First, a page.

Tattooed teen who was barred from school finally enrolled and enjoys first day

26 March 2021 - 14:12 By Tania Broughton
A grade 10 pupil whose mother was told her daughter was not welcome at a KwaZulu-Natal school because of her tattoos was finally allowed to attend classes this week.
A grade 10 pupil whose mother was told her daughter was not welcome at a KwaZulu-Natal school because of her tattoos was finally allowed to attend classes this week.
Image: 123rf

A 16-year-old grade 10 pupil who was barred from attending a school because she has tattoos has now been enrolled and spent a happy first day there this week.

Her mother told TimesLIVE her daughter had made instant friends and had told her she believed it was the “best school ever”.

Teachers had offered to help her catch up on work.

The mother, through the Legal Resources Centre (LRC), had lodged papers in the Pietermaritzburg high court seeking to compel the non-fee paying school, a short walk from her home in Nottingham Road in KwaZulu-Natal, to admit her daughter.

In her affidavit, the mother, who is domestic worker, said she had relocated to the midlands town with her employers in December.

She said after being informed by provincial education authorities that there was a place for her daughter, the principal had told her did not like children from Joburg because they were trouble-makers who had gold teeth, piercings and tattoos.

After she told him her daughter had tattoos, one on her arm and another on her hand, the principal told her that she would not be welcome unless they were removed.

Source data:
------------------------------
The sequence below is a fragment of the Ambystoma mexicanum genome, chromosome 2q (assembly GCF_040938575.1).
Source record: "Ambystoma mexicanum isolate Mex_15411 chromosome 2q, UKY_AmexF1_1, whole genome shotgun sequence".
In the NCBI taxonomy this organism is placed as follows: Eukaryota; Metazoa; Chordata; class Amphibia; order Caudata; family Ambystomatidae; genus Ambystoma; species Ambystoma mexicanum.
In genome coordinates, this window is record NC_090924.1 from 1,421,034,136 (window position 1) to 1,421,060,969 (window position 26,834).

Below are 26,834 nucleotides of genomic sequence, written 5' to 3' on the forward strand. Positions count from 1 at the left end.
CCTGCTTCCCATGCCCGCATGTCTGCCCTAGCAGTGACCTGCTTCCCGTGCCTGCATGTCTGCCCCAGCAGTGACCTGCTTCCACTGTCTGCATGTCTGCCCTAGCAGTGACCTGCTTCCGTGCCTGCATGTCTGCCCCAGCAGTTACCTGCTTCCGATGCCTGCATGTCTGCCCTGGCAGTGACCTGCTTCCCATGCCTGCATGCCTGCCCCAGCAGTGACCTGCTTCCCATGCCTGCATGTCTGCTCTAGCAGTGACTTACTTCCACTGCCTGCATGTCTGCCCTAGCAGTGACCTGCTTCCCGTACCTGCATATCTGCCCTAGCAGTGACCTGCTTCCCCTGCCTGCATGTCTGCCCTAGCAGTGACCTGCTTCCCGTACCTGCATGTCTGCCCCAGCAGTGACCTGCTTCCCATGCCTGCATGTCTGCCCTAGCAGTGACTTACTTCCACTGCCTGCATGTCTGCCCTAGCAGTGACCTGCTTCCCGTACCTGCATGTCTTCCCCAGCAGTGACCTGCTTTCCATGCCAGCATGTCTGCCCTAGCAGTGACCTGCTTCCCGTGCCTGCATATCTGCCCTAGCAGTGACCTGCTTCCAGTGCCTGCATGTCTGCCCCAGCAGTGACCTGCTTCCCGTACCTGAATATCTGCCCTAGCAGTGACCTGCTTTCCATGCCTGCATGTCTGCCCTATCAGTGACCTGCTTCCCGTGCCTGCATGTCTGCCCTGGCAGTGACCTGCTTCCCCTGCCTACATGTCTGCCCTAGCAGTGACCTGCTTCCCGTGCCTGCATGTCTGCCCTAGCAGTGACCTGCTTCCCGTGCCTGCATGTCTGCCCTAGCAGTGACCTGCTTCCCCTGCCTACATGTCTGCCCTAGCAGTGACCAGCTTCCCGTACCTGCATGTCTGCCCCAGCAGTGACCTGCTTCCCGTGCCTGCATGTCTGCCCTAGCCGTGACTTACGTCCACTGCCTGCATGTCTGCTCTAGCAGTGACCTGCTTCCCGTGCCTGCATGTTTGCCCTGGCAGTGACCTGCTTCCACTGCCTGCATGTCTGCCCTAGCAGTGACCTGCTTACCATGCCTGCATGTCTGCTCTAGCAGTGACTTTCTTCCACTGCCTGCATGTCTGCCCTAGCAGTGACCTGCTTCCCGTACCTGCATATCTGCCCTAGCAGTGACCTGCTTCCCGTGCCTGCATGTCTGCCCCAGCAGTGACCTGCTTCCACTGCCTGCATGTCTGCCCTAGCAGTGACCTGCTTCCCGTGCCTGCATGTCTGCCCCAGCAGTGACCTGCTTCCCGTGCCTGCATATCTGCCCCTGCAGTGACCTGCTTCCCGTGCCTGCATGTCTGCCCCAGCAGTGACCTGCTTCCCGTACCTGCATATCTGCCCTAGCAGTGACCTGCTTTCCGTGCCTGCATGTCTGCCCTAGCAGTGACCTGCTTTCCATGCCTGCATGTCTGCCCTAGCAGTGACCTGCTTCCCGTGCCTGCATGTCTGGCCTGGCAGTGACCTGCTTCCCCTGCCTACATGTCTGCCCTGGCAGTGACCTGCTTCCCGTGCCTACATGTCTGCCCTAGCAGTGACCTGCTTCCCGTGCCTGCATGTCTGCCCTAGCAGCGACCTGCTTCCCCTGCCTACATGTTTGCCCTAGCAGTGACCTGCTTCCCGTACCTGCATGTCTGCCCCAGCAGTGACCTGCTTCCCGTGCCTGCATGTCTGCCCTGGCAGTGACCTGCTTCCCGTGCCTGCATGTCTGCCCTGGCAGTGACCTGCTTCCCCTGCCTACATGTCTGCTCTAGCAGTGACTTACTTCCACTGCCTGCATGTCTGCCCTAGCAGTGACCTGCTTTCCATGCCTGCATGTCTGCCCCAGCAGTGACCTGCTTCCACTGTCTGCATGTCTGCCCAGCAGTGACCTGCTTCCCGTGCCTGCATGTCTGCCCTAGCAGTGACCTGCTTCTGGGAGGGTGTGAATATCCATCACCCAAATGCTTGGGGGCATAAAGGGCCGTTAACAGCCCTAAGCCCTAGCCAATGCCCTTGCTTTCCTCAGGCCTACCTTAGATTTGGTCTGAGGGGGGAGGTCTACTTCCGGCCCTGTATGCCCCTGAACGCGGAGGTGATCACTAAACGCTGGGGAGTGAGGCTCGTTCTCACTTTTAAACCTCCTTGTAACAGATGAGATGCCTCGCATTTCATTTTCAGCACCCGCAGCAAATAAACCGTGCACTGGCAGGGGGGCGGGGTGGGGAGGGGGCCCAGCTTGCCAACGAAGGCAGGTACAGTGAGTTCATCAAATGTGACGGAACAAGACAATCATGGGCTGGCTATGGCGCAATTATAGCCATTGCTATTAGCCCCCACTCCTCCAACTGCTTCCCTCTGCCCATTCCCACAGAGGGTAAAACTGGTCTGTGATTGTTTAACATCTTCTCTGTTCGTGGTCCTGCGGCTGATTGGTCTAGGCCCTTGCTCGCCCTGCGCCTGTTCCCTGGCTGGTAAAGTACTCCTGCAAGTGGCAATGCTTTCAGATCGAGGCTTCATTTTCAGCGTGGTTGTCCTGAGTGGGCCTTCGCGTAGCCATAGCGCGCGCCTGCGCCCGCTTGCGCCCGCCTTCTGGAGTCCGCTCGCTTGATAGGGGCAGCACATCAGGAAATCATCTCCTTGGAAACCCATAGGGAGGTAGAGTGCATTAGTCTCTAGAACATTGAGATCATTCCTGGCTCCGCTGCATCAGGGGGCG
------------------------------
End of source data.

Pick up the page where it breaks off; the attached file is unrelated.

Assurances that the tattoos would be covered by long sleeves or a bandage were not accepted.

The LRC wrote letters to the school and the education MEC’s office, but these went unanswered.

It appears sanity prevailed and her right to education will be respected.
LRC attorney Cameron McConnachie

The court application was expected to be heard on Thursday.

LRC attorney Cameron McConnachie said he had been contacted by the MEC’s office early this week and had been assured the pupil would be admitted to the school and it would not be necessary to proceed with the court application.

“We welcome the school’s decision to do an about turn and admit the pupil. It appears sanity prevailed and her right to education will be respected,” he said.

“It is disconcerting that the school and the MEC didn’t respond to our letters and that significant time and money had to be spent to bring an urgent high court application to undo the irrational stance taken up by the school. 

“We trust the pupil will be well-treated and helped to catch up on the tuition she missed.”

Kwazi Mthethwa, spokesperson for the MEC, did not respond to a request for comment.

TimesLIVE


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